William Croghan’s study on the north or garden side of the ground floor had a separate door to the outside, unvarnished wood floors and no wallpaper, although it did have brilliant verdigris painted woodwork. Male overnight guests had access via a small staircase to an upper sleeping chamber known colloquially as a Traveler’s Room. Such rooms lacked interior doors, deliberately preventing access to the other bedchambers on the private second floor of the big house. The remaining three rooms served as bedchambers for the Croghans and their eight children.
William Croghan increased the size of Locust Grove to 693.5 acres and supplied foodstuff from his orchards and farms to Louisville and travelers along the Ohio River. Up to forty slaves worked on the plantation, some living in the big house and some in quarters associated with their primary jobs. Little visible evidence of the living conditions of domestic slaves survives, which is not surprising since enslaved peoples often slept in front of doorways or in similarly tenuous circumstances. The restored dining room at Locust Grove has been fitted with a punka, an Indian system of fans above the dining table, typically operated by a slave child. George Rogers Clark’s slave named Kit lived in his master’s room when the aged general was an invalid, but Kit’s presence there was, and remains, invisible.
To the west of the porch is the original square stone smokehouse; the stone kitchen and its attached dependencies have been rebuilt over original foundations. William Croghan’s study looks directly out onto what was presumably this lively corner of the plantation. Further away from the big house were the icehouse and notched log cabin, which is interpreted as a wood worker’s cabin. Archaeologists have discovered foundations of outbuildings further away from the big house. The Croghans and George Rogers Clark were buried in a family plot on the property but were reinterred at Cave Hill Cemetery in the early twentieth century.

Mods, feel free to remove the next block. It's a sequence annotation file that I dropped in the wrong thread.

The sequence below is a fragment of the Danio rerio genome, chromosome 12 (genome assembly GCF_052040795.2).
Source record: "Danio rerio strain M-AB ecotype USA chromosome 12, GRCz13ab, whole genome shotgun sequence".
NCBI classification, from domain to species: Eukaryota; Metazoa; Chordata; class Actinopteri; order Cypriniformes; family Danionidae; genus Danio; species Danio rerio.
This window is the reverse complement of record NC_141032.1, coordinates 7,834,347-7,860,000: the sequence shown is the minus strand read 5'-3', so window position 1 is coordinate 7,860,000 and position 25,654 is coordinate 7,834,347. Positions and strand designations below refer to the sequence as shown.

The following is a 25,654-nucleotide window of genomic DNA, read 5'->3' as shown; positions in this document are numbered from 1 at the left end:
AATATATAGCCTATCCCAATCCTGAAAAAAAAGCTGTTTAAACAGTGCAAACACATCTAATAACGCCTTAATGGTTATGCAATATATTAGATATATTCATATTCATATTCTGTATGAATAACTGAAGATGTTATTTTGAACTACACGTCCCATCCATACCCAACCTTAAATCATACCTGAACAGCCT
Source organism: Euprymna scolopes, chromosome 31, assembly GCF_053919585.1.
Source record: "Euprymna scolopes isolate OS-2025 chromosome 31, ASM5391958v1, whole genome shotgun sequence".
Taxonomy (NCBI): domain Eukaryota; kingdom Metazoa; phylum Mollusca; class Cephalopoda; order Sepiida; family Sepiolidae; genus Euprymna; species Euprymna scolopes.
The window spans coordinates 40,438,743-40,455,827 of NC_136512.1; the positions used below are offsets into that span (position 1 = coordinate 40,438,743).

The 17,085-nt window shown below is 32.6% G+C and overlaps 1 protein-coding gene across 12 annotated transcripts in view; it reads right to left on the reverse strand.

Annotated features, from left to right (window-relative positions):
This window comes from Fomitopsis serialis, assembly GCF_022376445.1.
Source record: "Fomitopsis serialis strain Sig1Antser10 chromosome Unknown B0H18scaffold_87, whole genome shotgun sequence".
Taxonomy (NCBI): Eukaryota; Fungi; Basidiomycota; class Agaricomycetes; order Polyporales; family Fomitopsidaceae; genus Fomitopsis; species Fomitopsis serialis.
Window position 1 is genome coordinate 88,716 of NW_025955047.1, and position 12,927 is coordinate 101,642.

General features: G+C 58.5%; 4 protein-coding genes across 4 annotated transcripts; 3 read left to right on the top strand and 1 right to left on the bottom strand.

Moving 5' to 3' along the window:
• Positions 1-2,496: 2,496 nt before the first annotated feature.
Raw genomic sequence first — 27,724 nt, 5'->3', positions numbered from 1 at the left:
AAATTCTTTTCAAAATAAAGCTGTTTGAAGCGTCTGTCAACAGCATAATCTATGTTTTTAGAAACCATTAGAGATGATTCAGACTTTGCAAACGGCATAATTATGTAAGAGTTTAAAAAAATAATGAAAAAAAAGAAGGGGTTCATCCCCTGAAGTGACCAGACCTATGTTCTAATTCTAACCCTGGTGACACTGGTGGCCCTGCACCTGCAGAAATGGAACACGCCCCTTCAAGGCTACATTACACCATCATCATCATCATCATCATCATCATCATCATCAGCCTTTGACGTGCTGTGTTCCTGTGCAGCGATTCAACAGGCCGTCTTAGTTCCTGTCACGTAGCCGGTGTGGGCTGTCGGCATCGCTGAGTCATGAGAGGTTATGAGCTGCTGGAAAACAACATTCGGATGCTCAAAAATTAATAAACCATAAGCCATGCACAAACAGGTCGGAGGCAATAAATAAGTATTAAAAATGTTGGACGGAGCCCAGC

Locust Grove remained in the Croghan family until 1878 when it was sold to riverboat captain James Paul, who sold it to farmer Richard Waters five years later. It continued in the Waters family as a working farm until 1961 when Jefferson County and the Commonwealth of Kentucky saved it from demolition and retained the Historic Homes Foundation, Inc. to restore and manage the property. Architect Walter M. Macomber supervised the removal of nineteenth-century additions, returning Locust Grove to its 1810 state. At the same time, a split-rail fence was installed along a quarter-mile length of road next to the big house. A log cabin was moved from a nearby property to house the curator after Locust Grove was opened to the public in 1964; it is now an exhibition gallery. The house and its fifty-five-acre grounds are open to the public.
Johnson, Stuart K., “Locust Grove,” Jefferson County, Kentucky. National Register of Historic Places Inventory-Nomination Form, 1971. National Park Service, U.S. Department of the Interior, Washington, D.C.
Lancaster, Clay. Antebellum Architecture of Kentucky. Lexington, KY: University Press of Kentucky, 1991.
Lane, Mills. Architecture of the Old South: Kentucky & Tennessee. Savannah: Beehive Foundation, 1993.